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Despite Economy, Charitable Donors, Volunteers Keep Giving

Despite Economy, Charitable Donors, Volunteers Keep Giving

PRINCETON, NJ -- Despite the significant downturn in economic conditions in recent years, the percentage of U.S. adults opening their wallets to charitable organizations has hardly diminished. More than four in five Americans continue to say they donated money to a charitable cause or organization in the past 12 months -- now 84%, compared with 87% in December 2005.


The latest results come from Gallup's 2008 Lifestyle Survey, conducted Dec. 4-7. The total number of charitable donors is based on separate measures asking Americans whether they financially support religious organizations and whether they support nonreligious organizations.

Gallup trends on these measures show virtually no change since 2005 in the percentage of Americans making donations to nonreligious causes (76% in 2005 vs. 75% today), but a slight dip, from 64% to 59%, in the percentage supporting religious entities.


The survey asks only whether respondents donated or not, not how much they gave, and thus cannot quantify the extent to which the amount of charitable giving may, in fact, be down because of the recession.

Time Is Money -- and Harder to Come By

Aside from cash donations, many charities rely heavily on the free labor volunteers provide to staff events, perform office duties, and run fundraisers, among countless other tasks.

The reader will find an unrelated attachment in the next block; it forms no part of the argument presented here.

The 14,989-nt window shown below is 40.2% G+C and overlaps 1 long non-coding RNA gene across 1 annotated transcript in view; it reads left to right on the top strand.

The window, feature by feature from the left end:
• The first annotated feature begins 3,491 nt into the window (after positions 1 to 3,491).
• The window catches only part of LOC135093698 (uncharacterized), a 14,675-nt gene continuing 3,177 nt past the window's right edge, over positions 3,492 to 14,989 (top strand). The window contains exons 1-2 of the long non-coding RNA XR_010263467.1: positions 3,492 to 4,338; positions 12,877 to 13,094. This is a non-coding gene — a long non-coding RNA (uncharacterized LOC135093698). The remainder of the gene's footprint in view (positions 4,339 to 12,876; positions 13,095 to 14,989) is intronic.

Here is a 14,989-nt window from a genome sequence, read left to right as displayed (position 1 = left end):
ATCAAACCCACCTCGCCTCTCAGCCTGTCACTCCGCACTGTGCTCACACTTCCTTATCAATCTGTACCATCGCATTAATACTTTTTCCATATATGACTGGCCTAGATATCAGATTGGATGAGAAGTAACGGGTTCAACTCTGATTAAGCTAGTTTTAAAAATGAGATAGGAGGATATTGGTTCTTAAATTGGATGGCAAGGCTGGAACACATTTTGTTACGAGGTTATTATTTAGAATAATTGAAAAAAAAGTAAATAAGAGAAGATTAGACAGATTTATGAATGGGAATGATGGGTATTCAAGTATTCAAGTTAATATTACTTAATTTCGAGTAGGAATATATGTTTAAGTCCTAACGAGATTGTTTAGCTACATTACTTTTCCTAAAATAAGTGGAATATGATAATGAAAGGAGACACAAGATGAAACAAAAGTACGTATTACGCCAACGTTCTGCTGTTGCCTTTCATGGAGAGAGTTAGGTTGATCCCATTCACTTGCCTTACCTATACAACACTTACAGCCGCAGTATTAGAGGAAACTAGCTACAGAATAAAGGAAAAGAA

According to the Gallup data, fewer Americans part with their time than their money on behalf of charity groups. Sixty-four percent of Americans currently say they have volunteered their time to a charity in the past 12 months, similar to the 62% recorded in 2005.


Gallup finds little difference between volunteerism on behalf of religious organizations and that for nonreligious organizations. Exactly half of all Americans in 2008 say they volunteered their time to a nonreligious charitable cause over the past year, while 43% say they volunteered with a religious group or organization, resulting in a modest seven-point gap between the two activities. This contrasts with the 16-point gap in religious vs. nonreligious financial giving: 59% vs. 75%.

Neither type of volunteering has changed appreciably over the past three years, although nonreligious volunteerism is up from 2003, when the figure was 43%.


A special form of giving involves donating blood to a medical blood bank, such as the American Red Cross. The rate of Americans' provision of this important service has been stable at around 15% each year in the past several years. It was substantially higher when Gallup first measured it in December 2001, but that was just three months after the Sept. 11 terrorist attacks -- an event that may have raised public awareness of the need for blood donations, or temporarily boosted Americans' willingness to make the effort to give.


Protestants Lead in Religious Giving